- Single interest employers and employers that are in joint venture or common enterpriseor are related corporations
A multi-enterprise agreement is made between two or more employers and employees.
- Enterprise agreement that is made in relation to a new enterprise of the employer or employers before any employees are employed
- Can be either a single enterprise agreement or a multi-enterprise agreement
- The parties to a greenfields agreement are the employer and one or more relevant employee associations (usually a trade union).
Industrial action can take a variety of forms. For example, employees may go on strike or impose work bans, employers may lock out their employees.
- Employers closes work premise or refuses to allow employees to work
- Aimed at forcing workers to accept certain conditions
Work-To-Rule/Act Your Wage
- Workers refuse to perform tasks outside the guidelines of their jobs
- When a bargaining representative seeks common terms in enterprise agreements.
- Illegal unless the trade union is genuinely trying to reach an agreement.
Protected Industrial Action
For industrial action to be lawful it must be protected industrial action. The requirements for taking protected industrial action include:
- An existing requirement has passed its normal expiry date
- The industrial action is in support of a new enterprise agreement
- Fair Work has granted an order for a protected action ballot to be held and the ballot has enddorsed taking action
- The bargaining representatives organising the action must be genuinely trying to reach an agreement
Case Law: CFMEU v Woodside Burrup Pty Ltd 2010
The Construction, Forestry, Mining and Energy Union was acting as a bargaining representative for twelve employees of Mammoet Australia Pty Ltd, who were contractors to Woodside Pty Ltd
Bargaining for a new enterprise agreement was commenced by the employees shortly after the expiry date of the Greenfields agreement 2008
After bargaining was unsuccessful, an order was made for protected action ballot which was approved
After 28 days of protected industrial action in 2010, Woodside and two contractors affected by the delay in Mammoet’s works made an application for an order suspending the protected industrial action because of its adverse effects on third parties
The industrial action was suspended
CFMEU appealed to FWA against the suspension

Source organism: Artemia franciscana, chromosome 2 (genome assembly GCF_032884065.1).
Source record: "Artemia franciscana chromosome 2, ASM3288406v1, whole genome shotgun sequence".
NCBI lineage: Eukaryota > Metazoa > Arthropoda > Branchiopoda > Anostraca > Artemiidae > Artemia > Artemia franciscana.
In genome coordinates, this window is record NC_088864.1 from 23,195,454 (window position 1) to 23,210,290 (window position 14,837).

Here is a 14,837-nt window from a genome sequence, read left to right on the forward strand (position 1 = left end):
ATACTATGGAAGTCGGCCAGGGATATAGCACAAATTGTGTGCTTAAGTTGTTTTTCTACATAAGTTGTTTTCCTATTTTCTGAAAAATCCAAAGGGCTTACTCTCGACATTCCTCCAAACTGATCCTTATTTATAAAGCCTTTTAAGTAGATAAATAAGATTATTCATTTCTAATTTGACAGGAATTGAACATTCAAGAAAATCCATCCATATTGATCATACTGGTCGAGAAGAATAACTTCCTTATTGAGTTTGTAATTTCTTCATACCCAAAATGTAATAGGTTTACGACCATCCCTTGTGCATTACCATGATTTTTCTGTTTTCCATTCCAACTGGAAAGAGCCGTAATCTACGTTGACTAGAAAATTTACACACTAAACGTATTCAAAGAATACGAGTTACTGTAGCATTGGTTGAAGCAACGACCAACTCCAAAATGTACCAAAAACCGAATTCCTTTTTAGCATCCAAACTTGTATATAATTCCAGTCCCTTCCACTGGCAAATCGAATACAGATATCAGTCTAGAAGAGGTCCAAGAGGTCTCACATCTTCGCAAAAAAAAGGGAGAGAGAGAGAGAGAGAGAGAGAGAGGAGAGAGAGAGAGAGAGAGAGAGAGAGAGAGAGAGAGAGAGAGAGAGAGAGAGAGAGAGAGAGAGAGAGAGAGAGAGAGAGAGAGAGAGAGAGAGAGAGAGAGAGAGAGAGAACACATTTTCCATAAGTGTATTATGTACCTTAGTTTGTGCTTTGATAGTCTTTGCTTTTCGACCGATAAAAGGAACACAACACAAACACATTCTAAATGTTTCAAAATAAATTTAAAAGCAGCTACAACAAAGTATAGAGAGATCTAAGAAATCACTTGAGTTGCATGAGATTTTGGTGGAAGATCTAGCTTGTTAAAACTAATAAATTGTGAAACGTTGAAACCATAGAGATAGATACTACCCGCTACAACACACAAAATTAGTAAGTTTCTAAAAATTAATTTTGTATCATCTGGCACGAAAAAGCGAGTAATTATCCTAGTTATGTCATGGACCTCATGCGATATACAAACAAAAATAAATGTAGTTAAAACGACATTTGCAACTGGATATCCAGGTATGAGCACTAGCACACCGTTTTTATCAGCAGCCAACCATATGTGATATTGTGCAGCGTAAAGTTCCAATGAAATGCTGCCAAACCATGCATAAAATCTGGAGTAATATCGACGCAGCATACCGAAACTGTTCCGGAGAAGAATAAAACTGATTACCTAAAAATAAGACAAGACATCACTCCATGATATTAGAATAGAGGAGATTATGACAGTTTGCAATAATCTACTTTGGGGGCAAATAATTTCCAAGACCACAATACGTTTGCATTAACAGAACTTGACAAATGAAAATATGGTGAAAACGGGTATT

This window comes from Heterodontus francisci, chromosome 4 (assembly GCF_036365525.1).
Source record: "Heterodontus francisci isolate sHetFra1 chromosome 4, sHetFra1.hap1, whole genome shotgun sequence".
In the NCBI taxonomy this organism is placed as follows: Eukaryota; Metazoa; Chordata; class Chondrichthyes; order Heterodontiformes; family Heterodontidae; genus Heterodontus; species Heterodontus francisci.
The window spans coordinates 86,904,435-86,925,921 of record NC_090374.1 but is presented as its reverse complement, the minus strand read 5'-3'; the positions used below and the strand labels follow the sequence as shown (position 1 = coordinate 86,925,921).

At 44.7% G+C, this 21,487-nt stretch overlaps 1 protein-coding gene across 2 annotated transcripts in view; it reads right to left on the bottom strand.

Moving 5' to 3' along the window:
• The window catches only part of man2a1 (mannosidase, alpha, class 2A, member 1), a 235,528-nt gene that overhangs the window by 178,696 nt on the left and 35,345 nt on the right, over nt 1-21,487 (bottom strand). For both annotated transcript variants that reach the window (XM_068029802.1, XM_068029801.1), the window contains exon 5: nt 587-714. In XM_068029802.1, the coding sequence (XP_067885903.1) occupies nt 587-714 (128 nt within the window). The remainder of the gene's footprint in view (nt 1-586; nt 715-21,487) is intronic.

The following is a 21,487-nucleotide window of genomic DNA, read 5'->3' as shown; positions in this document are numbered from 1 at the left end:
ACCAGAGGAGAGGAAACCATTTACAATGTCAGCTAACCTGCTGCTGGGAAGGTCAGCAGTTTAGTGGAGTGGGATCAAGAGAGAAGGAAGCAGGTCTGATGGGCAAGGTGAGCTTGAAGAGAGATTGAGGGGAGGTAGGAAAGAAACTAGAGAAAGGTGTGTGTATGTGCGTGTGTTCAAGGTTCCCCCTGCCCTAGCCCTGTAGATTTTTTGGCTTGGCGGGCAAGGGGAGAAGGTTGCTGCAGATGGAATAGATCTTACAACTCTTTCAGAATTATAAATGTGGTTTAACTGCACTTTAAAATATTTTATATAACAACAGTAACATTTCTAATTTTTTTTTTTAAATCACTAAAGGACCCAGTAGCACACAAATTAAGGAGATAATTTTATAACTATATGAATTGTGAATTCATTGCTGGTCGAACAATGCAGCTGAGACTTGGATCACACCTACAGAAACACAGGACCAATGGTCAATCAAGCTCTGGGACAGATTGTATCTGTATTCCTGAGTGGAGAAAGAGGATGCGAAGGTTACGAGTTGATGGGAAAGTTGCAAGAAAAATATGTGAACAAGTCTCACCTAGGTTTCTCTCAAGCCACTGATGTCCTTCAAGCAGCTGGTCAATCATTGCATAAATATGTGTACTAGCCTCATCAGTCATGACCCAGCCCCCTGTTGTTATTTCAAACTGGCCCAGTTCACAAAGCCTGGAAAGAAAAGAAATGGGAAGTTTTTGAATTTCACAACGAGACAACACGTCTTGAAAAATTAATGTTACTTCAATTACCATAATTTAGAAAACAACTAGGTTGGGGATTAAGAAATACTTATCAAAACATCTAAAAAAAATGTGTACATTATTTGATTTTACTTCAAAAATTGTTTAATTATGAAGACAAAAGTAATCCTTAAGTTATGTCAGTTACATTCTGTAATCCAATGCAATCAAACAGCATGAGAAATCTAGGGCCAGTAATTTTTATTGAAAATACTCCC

Fair Work Australia decided that the harm caused by the industrial action was not significant enough to warrant a suspension order
Dispute Resolution Mechanisms
- Under both the Fair Work Act and the Industrial Relations Act 1996 NSW, all awards and agreements must contain dispute resolution procedures
- Consensual forms of dispute resolution include conciliation and mediation and are preferable to arbitration because they’re less expensive, and create a more harmonious and productive workplace
- This allows the parties to see themselves as an integral part of the dispute resolution process rather than as observers
- A third party listens to the parties in dispute and helps them reach an agreement
- Mediation may become a part of unofficial workplace dispute settling procedures with a union representative acting as a mediator
- Third party listens to the two parties and makes suggestions in an effort to bring those parties to an agreement
- FWC reported that about 59% of unfair dismissal claims were settled at conciliation
- Arbitration occurs when a third party listens to the parties in dispute and makes a decision on the merits of the case.
Courts and Tribunals
- FWC and the NSW Industrial Relations Commission hears disputes, resolving issues through a process of negotiating and conciliating
- Set conditions and wages
- Fair Work Ombudsman enforces compliance with the Fair Work Act 2009.
- Also helps employees and employers by providing advice.
Fair Work Commission
Independent national workplace relations tribunal
- Replaced Australian Industrial Relations Commission
- Conducts hearings in an inquisitorial manner
- Holds informal conferences
- Determines matters based on written submissions
- Powers relating to dispute resolution, termination employment
- Helps employees and employers bargain in good faith and to make, vary or terminate enterprise agreements
- Deals with applications relating to ending employment including unfair dismissal, unlawful terminations or general protection
Fair Work Ombudsman
- Provides assistance and advice or relevant commonwealth workplace laws
- Monitors compliance
- Investigates any act or practice that may be contrary to workplace laws
Federal Circuit Court
Matters under the Fair Work Act 2009
Civil matters under the Work Health and Safety Act 2011
Is extremely expensive
WHO legislation was harmonised, as before it was all state-based
When a union takes illegal action industrial action despite being ordered by FWC to cease the action, the employer may take the matter directly to the Federal Circuit Court
Fair Work Act also provides for certain matters to be heard as small claim matters (no more than $20 000)
Allows employees to pursue the recovery of unpaid entitlements
Proceedings are informal: no lawyer unless granted permission by court, no rules of admissibility of evidence, court can investigate a matter as it sees fit